The Tories will increase the threshold at which the 40p rate of tax becomes payable to £50,000 by 2020. They haven’t said so but it is also likely that at some point in the next five years they will abolish that 45p rate of tax altogether for the highest earners. They also want to increase the effective inheritance tax threshold for married couples and civil partners to £1m
3/8 There will be an in/out EU referendum in 2017
The next two years are going to be dominated by the prospect of a referendum on Britain’s membership of the EU. First off David Cameron has the daunting task of negotiating a deal with other EU leaders an acceptable deal that he can sell to his party so he can go into the referendum campaigning for a ‘yes’ vote. This may be unachievable and it is possible that the Tories may end up arguing to leave. Opinion polls show Britain is divided on EU membership, one poll this year showed 51% said they would opt to leave compared to 49% who would vote to stay in
4/8 There will be more privatisation of the NHS
Having won the election the Tories now have a mandate to go further and faster reforming the NHS. In order to make cost savings there is likely to be greater private involvement in running services, while some smaller hospitals may lose services they currently provide like A&E and maternity units
5/8 There will be many more free schools – and traditional state schools will become a thing of the past
The Tories plans to create 500 new free schools and make 3,000 state schools become academies. They will also carry on reforming the Department of Education and remove more powers from local authorities over how schools are run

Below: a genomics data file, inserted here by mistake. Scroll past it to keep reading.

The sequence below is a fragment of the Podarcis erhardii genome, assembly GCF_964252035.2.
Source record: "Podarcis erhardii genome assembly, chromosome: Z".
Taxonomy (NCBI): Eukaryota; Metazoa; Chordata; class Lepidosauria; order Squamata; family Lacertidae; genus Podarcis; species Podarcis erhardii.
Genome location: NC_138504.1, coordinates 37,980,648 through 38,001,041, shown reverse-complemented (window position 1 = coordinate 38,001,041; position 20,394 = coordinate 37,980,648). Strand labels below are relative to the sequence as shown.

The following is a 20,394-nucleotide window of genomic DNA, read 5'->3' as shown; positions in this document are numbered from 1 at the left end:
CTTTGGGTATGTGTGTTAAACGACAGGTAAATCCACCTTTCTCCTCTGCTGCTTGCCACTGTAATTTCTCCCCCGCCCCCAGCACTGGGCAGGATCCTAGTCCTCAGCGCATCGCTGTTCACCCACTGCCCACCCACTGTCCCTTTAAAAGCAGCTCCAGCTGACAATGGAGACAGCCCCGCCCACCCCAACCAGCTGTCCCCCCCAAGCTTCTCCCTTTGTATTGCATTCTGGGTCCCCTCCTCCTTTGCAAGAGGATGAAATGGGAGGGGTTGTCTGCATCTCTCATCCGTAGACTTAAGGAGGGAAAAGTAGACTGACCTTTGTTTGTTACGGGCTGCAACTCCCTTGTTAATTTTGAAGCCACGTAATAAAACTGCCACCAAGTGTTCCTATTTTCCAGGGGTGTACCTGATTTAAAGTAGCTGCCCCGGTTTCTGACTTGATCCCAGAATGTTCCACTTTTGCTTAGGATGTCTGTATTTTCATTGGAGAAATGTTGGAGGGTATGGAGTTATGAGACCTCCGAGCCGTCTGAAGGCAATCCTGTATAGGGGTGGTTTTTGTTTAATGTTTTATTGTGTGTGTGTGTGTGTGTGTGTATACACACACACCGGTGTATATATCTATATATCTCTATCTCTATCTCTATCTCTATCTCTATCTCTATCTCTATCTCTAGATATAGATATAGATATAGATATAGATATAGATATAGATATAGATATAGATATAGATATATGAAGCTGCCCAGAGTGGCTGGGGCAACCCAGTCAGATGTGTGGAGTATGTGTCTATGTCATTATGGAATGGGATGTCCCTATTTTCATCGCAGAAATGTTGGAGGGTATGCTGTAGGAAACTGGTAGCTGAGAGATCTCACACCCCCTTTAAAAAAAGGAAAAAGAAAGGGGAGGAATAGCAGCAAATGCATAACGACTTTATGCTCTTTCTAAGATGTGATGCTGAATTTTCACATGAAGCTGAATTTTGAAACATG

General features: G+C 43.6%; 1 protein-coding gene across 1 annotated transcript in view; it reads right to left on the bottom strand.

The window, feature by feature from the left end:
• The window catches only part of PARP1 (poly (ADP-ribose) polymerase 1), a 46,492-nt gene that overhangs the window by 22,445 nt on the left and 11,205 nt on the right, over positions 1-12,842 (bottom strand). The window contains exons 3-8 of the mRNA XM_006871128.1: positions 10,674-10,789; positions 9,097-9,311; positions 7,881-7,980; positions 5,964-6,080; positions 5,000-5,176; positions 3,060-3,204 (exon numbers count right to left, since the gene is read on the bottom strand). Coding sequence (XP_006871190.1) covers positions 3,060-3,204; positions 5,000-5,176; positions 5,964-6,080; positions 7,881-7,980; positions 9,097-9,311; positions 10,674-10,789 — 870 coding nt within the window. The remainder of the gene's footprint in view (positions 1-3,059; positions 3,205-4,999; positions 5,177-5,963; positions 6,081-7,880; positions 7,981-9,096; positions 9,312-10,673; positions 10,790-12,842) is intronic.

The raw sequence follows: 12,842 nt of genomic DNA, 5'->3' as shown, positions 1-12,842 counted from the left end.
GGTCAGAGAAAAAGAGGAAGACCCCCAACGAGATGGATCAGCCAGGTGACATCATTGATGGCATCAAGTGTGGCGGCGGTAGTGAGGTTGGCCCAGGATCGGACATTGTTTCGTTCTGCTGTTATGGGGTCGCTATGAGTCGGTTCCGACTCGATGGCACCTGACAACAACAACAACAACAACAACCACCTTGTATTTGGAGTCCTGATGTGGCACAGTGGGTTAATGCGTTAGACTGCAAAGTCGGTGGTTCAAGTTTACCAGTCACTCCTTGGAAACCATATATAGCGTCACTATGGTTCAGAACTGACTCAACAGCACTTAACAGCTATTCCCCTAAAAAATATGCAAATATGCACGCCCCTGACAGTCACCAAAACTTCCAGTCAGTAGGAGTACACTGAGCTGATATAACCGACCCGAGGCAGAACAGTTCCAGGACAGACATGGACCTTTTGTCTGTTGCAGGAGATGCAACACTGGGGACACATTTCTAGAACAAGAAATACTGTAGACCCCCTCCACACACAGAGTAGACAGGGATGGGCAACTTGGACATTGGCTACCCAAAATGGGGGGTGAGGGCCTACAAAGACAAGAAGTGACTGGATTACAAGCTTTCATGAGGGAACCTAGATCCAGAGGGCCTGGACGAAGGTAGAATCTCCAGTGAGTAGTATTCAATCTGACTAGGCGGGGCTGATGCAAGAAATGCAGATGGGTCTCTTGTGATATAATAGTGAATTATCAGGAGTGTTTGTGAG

6/8 On shore wind farms will be a thing of the past and fracking will be the future
Government spending on renewable energy is under real threat now the Lib Dems are no longer in power with the Tories. Subsidies are likely to be slashed for off-shore wind farm and other green energy supplies. Meanwhile there will be generous tax break for fracking as ministers try and incentivise the industry to drill for onshore oil and gas
7/8 There maybe more free childcare – but not necessarily
In the campaign the Tories pledged to double the amount of free early education for three- and four-year-olds from 15 hours a week to 30. The extra hours would only be offered to working families where parents are employed for at least eight hours a week. However they have not said where the money will come from to fund the pledge
8/8 Workers' rights could be reduced
The Tories want to slash business regulation, merge regulator and cut costs. The Lib Dems stopped them from reducing the employment rights of workers in power – but these are now under threat
Adrian Parkinson, spokesman for the Campaign for Fairer Gambling, said: “Putting a man in charge of gambling and FOBTs with the views Whittingdale holds is either a completely inept decision on the part of David Cameron or deliberate.”
The charity Rethink Gambling said it was “concerned” at his appointment.
David Lammy, the Labour MP for Tottenham who has campaigned against the spread of FOBTs, told The Independent: “The lack of regulation of FOBTs causes huge damage in communities across the UK, particularly in more deprived areas like the one I represent. It’s disappointing that the new minister doesn’t seem to recognise how our failure to regulate these highly addictive machines is ruining lives.”
A Department for Culture, Media and Sport spokesperson said the Government’s policy “remains the same” on FOBTs.Reuse content